Start-up Night Letterkenny: Learning from mistakes of other businesses

Entrepreneurs hear from Dragons’ Den star and founder of first Irish rapeseed oil firm

Austin Duignan of Donegal Rapeseed Oil, Gary Quinn of The Irish Times and Peter Casey of Claddagh Resources at the AIB Start Up Academy in Letterkenny. Photo Clive Wasson

Austin Duignan of Donegal Rapeseed Oil, Gary Quinn of The Irish Times and Peter Casey of Claddagh Resources at the AIB Start Up Academy in Letterkenny. Photo Clive Wasson

 

Dragons’ Den star Peter Casey talked about the pitfalls that caused him to go broke twice at Start-up Night in Letterkenny.

“Normally I talk about entrepreneurship and how to make money, and I thought today I’ll talk about the mistakes I made so perhaps these entrepreneurs can avoid them,” said Casey, founder and executive chairman of global recruitment business Claddagh Resources.

Among the mistakes were not thinking big enough, fearing failure and not understanding his competition.

AIB and The Irish Times have teamed up for a series of Start-up Nights across the country in the lead-up to this year’s AIB Start-up Academy. The tour has made stops in Dublin, Limerick, Cork and Galway so far. The events are an opportunity for entrepreneurs to engage with each other and with industry experts.

Austin Duignan, managing director of Donegal Rapeseed Oil, talked about the “serious initial challenges” of starting the first domestic rapeseed oil business in the height of the recession. He said doing something different and having regular contact with customers helped the company succeed.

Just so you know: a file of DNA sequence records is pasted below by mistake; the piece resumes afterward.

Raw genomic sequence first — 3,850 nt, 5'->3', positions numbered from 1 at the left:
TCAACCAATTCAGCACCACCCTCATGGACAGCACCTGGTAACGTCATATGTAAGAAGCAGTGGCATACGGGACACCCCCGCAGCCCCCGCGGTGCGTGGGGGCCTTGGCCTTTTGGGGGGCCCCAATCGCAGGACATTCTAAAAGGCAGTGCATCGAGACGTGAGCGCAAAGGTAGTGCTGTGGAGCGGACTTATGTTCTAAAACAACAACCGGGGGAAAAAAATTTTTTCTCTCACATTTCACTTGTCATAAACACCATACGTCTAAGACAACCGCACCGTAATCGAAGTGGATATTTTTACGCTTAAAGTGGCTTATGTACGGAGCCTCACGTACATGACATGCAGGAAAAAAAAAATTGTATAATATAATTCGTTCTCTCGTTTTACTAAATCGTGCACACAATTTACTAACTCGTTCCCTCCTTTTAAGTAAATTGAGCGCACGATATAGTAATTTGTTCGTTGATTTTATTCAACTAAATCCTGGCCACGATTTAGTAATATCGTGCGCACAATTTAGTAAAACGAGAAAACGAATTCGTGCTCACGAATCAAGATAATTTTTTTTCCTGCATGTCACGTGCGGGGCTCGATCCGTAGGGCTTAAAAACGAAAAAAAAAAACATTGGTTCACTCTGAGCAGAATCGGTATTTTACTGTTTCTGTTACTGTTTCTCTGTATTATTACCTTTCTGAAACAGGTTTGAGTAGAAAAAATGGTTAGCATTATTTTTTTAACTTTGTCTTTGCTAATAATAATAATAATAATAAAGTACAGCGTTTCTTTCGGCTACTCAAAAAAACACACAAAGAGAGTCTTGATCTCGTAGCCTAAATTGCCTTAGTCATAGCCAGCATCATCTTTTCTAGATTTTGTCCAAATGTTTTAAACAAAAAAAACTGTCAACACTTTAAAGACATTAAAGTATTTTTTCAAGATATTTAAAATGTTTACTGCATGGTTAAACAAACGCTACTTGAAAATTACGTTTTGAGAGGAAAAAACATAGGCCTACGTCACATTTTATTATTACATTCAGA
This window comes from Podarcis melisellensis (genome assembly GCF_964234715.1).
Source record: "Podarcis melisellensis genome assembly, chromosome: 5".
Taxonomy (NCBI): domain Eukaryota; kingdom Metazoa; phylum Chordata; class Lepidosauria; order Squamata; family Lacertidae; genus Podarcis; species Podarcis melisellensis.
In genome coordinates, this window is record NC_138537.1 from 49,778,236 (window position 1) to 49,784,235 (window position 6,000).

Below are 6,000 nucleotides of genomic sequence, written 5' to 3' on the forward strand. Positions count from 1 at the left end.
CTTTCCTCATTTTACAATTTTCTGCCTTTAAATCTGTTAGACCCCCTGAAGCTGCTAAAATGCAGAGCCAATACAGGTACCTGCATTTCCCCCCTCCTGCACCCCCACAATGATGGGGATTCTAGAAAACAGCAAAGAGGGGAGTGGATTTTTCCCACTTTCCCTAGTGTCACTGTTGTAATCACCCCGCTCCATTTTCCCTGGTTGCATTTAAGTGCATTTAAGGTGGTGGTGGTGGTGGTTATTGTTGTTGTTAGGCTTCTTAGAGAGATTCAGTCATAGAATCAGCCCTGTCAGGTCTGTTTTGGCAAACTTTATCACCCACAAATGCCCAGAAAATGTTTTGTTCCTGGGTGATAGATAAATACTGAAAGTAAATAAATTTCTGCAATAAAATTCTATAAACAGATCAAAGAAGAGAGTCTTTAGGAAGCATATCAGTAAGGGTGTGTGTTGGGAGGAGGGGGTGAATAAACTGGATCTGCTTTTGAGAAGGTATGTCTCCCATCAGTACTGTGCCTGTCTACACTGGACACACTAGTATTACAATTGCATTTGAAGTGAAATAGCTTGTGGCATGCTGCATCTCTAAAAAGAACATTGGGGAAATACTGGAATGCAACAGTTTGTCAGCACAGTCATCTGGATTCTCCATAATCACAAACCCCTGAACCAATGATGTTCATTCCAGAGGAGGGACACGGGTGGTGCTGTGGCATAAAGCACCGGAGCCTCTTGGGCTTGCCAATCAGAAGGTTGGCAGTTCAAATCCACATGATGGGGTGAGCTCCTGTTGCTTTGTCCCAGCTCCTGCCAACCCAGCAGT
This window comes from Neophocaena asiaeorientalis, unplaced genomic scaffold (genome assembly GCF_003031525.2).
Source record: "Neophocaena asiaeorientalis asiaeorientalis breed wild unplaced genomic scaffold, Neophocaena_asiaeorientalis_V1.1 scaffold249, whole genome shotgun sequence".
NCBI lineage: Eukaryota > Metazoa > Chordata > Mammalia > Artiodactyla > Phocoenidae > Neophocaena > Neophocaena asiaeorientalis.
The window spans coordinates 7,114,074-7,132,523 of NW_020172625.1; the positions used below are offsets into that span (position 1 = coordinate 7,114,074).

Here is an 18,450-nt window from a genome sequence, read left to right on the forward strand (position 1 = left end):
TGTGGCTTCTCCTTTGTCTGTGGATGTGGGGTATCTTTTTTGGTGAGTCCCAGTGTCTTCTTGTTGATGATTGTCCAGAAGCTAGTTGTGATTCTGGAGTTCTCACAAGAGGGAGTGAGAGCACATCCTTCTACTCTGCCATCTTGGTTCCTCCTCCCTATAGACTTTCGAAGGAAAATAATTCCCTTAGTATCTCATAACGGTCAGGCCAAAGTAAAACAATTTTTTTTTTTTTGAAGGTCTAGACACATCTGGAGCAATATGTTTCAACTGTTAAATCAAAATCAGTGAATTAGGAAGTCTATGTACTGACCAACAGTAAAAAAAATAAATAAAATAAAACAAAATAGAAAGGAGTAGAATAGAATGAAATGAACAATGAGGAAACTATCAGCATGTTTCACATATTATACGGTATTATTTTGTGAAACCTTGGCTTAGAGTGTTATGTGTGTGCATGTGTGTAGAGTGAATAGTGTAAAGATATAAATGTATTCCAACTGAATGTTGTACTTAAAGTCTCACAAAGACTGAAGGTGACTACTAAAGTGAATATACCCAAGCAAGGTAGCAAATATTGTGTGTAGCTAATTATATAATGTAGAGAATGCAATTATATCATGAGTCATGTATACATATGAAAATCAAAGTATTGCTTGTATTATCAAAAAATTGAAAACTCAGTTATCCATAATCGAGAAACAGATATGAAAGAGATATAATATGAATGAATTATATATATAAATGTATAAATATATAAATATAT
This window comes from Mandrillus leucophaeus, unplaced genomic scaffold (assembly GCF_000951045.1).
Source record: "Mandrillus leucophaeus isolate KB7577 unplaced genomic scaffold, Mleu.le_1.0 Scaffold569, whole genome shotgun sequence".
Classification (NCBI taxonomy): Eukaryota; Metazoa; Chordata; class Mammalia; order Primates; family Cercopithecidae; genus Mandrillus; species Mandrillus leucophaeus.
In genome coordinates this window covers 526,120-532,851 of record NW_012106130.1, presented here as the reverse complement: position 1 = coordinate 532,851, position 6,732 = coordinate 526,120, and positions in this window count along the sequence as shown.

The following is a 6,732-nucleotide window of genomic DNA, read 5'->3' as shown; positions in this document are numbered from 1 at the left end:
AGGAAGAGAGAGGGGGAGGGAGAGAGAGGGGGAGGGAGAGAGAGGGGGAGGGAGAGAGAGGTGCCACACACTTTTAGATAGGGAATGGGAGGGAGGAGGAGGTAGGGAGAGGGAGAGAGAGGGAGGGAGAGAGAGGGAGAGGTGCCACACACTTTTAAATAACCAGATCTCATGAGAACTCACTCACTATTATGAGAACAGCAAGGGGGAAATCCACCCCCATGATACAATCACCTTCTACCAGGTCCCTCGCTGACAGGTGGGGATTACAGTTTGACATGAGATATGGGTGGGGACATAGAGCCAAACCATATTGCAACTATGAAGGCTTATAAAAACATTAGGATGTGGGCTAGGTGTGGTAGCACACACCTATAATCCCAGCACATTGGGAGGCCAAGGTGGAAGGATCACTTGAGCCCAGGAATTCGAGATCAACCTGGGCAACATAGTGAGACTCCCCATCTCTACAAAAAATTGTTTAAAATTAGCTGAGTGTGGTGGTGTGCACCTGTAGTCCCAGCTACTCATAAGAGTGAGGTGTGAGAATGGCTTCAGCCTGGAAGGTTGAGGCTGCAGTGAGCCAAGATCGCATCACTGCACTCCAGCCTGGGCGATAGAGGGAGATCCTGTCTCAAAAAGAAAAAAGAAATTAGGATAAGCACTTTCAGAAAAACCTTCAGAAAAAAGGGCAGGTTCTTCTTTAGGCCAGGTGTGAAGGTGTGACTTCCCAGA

“I was surprised at the response we got. People were very happy to see a local product that would do something for the economy and displace imports. And the price was right.”

There were pitches from local entrepreneurs. Helen Haworth of Portsalon Luxury Camping talked yurts with king-size beds, wood burning stoves and all the mod cons in north Donegal.

Neil Barrett pitched Fit-Hub Ireland, the largest standalone fitness facility in Ulster

Jason and Gareth Devenney talked about their company, Farmflo, a farmer-friendly tech solution designed to help farmers reduce paperwork and stay compliant during inspections. Last year’s AIB Start-up Academy winner was Herdwatch, a company in the same sector.

Local entrepreneur Henry O’Donnell from Inishowen said he went to the event because he has “a relatively new agricultural consultancy business and we’re here to see what we might learn”.

It was Clare McCarron’s first business event. She opened the Elite Dance Academy in Buncrana last year, and her dancers are representing Ireland in the world hip-hop championships in Scotland this summer.

“I’m so passionate about it I forget about the business side. Tonight was exactly what I needed, and I know myself my business is going to go somewhere. I know what it’s going to be in years to come.” What is the AIB Start-up Academy all about? The AIB Start-up Academy is a joint venture between The Irish Times and AIB to help people start or strengthen their businesses by providing information, networking opportunities and the chance to win a place on an intensive training course run by Irish Times Training.

AIB teamed up with The Irish Times to launch the inaugural Start-up Academy last year.

The 2015/16 Academy involves a series of Start-up Nights, events across the country where industry leaders share their insights and experiences with entrepreneurs and people interested in starting their own business.

The nights, which run until November, connect entrepreneurs with like-minded people and the wider start-up community.

The Academy also wants to find the top start-up talent in the country. Entrepreneurs can apply for a spot on the intensive eight-week training course that begins in early 2016.